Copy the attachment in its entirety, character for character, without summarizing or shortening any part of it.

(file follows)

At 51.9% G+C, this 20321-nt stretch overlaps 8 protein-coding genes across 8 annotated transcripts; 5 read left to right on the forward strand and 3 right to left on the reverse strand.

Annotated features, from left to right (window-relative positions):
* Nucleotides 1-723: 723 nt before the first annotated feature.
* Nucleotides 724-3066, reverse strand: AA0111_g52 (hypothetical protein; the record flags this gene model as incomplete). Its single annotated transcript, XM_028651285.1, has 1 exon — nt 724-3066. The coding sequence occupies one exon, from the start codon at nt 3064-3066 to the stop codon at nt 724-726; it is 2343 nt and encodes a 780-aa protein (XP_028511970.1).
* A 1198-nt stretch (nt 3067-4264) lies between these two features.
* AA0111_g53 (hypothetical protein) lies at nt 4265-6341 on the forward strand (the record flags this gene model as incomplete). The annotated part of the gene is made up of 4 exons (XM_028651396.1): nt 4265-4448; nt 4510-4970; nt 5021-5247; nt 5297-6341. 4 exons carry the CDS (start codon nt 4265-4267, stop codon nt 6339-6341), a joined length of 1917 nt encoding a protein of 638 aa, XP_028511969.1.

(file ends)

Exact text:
At 51.9% G+C, this 20321-nt stretch overlaps 8 protein-coding genes across 8 annotated transcripts; 5 read left to right on the forward strand and 3 right to left on the reverse strand.

Annotated features, from left to right (window-relative positions):
* Nucleotides 1-723: 723 nt before the first annotated feature.
* Nucleotides 724-3066, reverse strand: AA0111_g52 (hypothetical protein; the record flags this gene model as incomplete). Its single annotated transcript, XM_028651285.1, has 1 exon — nt 724-3066. The coding sequence occupies one exon, from the start codon at nt 3064-3066 to the stop codon at nt 724-726; it is 2343 nt and encodes a 780-aa protein (XP_028511970.1).
* A 1198-nt stretch (nt 3067-4264) lies between these two features.
* AA0111_g53 (hypothetical protein) lies at nt 4265-6341 on the forward strand (the record flags this gene model as incomplete). The annotated part of the gene is made up of 4 exons (XM_028651396.1): nt 4265-4448; nt 4510-4970; nt 5021-5247; nt 5297-6341. 4 exons carry the CDS (start codon nt 4265-4267, stop codon nt 6339-6341), a joined length of 1917 nt encoding a protein of 638 aa, XP_028511969.1.